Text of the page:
Friday, January 8, 2010

Chicago criminal lawyer comments on hate crimes

This Chicago criminal lawyer is married to a man from "across the pond". Sometimes, that makes for some interesting conversations that I think are based on different cultures or as he frequently quotes George Bernard Shaw, "two countries separated by a common language".

We've had a recurrent conversation about hate crimes over several years. Like many, he thinks a crime, is a crime, is a crime and hate crimes, as a separate category of offense, serves to divide our country. American notions of meritocracy, diversity, and tolerance attracted him to give our life a try. Unfortunately, our globally exported notions of America run up against its real and polar opposites as recently occurred.

A suburban Chicago woman has been charged with a hate crime for allegedly yanking the head scarf of a Muslim woman in Tinley Park two days after the shootings at Fort Hood, Texas.

Valerie Kenney, 54, a bank teller from Tinley Park, appeared at the BridgeviewCourthouse today and was released on $5,000 bail. If convicted of the felony, Kenney faces up to 3 years in prison and a $25,000 fine. She is due back in court Dec. 3.

Amal Abusumayah, 28, told police she was shopping at a Tinley Park grocery store Nov. 7 when a middle-age woman passed her in the aisle and made a loud reference to the killings at Fort Hood.

"She said, 'The man that did that shooting in Texas was from the Middle East,' in a really loud and angry voice," Abusumayah told the Tribune last week. Minutes later, while Abusumayah was paying for her groceries at a self-checkout, the woman approached her from behind and tugged hard on her blue and beige head scarf, she said.

"I turned around and looked at her, and she walked out of the store," she said. "My scarf didn't come off because it was on very tight, but my head was tugged back."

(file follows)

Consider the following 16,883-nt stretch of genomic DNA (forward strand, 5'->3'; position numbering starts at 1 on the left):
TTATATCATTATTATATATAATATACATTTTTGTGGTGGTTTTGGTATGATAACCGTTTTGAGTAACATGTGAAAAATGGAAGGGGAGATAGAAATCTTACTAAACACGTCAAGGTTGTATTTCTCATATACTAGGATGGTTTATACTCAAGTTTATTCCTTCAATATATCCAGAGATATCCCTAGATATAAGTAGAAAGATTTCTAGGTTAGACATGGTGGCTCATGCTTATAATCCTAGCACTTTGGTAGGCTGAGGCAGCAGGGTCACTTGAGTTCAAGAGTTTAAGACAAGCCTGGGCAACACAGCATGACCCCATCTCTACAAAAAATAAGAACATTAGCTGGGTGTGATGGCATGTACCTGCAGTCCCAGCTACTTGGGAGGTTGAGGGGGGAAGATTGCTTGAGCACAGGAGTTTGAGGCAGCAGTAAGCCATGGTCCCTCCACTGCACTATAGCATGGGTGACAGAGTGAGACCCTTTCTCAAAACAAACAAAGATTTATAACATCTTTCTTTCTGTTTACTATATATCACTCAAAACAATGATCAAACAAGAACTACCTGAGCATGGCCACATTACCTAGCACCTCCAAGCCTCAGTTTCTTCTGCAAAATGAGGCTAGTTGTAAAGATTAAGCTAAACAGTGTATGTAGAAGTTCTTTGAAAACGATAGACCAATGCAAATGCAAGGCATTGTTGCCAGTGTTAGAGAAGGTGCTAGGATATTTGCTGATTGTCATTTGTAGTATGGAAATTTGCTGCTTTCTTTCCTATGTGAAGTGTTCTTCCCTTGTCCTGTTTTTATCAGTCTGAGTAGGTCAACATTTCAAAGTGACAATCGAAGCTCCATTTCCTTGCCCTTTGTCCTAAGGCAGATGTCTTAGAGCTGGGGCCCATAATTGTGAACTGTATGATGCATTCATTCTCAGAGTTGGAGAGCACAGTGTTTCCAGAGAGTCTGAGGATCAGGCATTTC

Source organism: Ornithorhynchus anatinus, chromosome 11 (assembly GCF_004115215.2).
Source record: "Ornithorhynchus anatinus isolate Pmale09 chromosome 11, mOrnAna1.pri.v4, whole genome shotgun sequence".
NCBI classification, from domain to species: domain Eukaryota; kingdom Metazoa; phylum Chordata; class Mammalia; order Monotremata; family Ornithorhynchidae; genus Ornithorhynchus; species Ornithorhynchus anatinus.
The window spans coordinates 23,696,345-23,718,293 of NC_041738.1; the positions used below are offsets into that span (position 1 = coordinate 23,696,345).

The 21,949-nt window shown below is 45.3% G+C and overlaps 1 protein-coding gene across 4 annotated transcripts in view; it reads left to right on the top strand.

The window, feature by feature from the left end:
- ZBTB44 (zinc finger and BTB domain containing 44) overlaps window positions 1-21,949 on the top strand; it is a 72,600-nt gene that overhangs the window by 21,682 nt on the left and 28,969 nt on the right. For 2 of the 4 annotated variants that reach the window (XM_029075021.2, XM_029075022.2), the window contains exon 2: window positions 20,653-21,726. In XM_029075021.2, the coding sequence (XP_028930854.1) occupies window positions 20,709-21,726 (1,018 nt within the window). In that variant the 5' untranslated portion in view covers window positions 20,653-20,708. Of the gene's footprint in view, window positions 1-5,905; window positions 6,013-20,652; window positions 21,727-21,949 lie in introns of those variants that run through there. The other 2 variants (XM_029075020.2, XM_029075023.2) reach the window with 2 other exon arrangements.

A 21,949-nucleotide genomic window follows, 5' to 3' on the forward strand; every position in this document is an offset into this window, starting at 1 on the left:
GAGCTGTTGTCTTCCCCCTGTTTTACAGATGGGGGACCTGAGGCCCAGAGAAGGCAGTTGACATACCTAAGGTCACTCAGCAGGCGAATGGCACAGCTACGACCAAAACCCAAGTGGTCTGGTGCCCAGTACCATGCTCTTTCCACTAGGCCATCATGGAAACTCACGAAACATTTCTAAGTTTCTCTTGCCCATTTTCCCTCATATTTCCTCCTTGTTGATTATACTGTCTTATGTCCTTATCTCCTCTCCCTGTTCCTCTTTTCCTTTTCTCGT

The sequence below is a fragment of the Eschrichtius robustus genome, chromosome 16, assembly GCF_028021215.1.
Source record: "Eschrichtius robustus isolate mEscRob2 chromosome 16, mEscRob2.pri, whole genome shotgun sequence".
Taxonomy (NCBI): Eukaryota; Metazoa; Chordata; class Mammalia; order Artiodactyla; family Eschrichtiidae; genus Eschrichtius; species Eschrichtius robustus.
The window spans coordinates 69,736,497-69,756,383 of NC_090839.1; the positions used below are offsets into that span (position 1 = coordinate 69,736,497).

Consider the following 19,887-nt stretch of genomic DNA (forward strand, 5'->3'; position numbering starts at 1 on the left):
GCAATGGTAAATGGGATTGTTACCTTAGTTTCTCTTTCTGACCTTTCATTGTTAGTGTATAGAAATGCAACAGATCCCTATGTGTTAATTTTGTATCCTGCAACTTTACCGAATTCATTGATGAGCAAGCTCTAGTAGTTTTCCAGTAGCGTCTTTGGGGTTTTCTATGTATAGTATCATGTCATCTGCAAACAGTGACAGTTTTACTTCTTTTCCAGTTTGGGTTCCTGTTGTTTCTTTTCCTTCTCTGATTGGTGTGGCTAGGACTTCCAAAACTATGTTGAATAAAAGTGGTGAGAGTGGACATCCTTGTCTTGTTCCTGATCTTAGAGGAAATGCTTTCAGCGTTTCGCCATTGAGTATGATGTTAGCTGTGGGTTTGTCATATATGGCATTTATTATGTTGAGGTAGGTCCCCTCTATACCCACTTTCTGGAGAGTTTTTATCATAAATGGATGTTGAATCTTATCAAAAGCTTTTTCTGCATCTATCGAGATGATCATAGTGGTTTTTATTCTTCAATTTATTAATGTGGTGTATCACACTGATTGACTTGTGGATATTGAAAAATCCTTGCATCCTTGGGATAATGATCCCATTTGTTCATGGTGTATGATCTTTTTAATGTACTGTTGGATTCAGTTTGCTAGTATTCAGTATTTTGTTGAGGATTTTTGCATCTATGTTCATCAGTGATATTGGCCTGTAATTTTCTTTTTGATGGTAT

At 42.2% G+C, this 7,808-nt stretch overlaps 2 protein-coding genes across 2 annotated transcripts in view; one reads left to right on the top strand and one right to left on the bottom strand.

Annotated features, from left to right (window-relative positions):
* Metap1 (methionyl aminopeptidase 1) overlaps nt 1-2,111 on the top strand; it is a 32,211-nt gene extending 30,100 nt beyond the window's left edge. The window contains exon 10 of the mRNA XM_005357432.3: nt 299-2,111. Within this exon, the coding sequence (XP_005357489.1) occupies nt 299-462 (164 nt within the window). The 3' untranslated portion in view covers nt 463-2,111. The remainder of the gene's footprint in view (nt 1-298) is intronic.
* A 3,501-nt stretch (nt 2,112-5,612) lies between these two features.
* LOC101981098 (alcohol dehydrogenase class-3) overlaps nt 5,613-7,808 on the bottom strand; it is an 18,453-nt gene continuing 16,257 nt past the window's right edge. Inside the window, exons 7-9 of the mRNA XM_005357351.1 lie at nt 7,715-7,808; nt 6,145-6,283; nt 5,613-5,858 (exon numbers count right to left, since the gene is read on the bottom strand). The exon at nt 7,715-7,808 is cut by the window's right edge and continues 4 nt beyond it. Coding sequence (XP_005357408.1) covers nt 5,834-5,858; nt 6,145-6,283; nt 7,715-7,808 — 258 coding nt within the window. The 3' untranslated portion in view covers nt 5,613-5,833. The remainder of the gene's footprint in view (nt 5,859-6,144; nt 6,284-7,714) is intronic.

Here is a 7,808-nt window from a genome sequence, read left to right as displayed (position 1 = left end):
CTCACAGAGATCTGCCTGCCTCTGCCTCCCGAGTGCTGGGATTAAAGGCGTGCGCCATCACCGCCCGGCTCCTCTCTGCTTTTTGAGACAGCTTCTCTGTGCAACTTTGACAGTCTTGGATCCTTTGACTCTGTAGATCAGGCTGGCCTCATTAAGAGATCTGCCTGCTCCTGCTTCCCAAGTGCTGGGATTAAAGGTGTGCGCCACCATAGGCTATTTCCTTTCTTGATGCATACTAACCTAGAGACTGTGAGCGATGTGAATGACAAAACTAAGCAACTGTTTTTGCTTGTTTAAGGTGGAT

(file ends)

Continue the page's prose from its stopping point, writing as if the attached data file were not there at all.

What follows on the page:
Abusumayah, who was born in the United States and raised in Berwyn by Palestinian immigrants, followed the woman into the lot and called police, who arrested Kenney within minutes.

Illinois does have a hate crime statute:

720 ILCS 5/12-7.1

(a) A person commits hate crime when, by reason of the actual or perceived race, color, creed, religion, ancestry, gender, sexual orientation, physical or mental disability, or national origin of another individual or group of individuals, regardless of the existence of any other motivating factor or factors, he commits assault, battery, aggravated assault, misdemeanor theft, criminal trespass to residence, misdemeanor criminal damage to property, criminal trespass to vehicle, criminal trespass to real property, mob action or disorderly conduct as these crimes are defined in Sections 12‑1, 12‑2, 12‑3, 16‑1, 19‑4, 21‑1, 21‑2, 21‑3, 25‑1, and 26‑1 of this Code, respectively, or harassment by telephone as defined in Section 1‑1 of the Harassing and Obscene Communications Act, or harassment through electronic communications as defined in clauses (a)(2) and (a)(4) of Section 1‑2 of the Harassing and Obscene Communications Act.
(b) Except as provided in subsection (b‑5), hate crime is a Class 4 felony for a first offense and a Class 2 felony for a second or subsequent offense.

Yes it is fairly difficult for the state to prevail on this charge. For example, a male rapist with a female victim could be charged with a hate crime right? However given the history of this country, e.g. cross burnings, it is not far-fetched that law makers would want to treat those crimes differently from run-of-the-mill property damage cases.

Earlier this week, there was a plea:

On Tuesday, Kenney pled guilty to misdemeanor battery. And Cook County prosecutors dropped a hate-crime charge. The judge ordered probation, a $2,500 fine, community service and diversity training.

Abusumayah, 28, says she wasn’t looking for anything harsher.

ABUSUMAYAH: She has a family. She has a life. It’s just a lesson for her to be learned.

She does hope the case sends a message.

ABUSUMAYAH: We should not have to worry about being attacked in America. We are all Americans. We all know our rights.

There's a victim of a crime not looking for a pound of flesh. I wonder how many of us would be so generous if the same thing happened to us?

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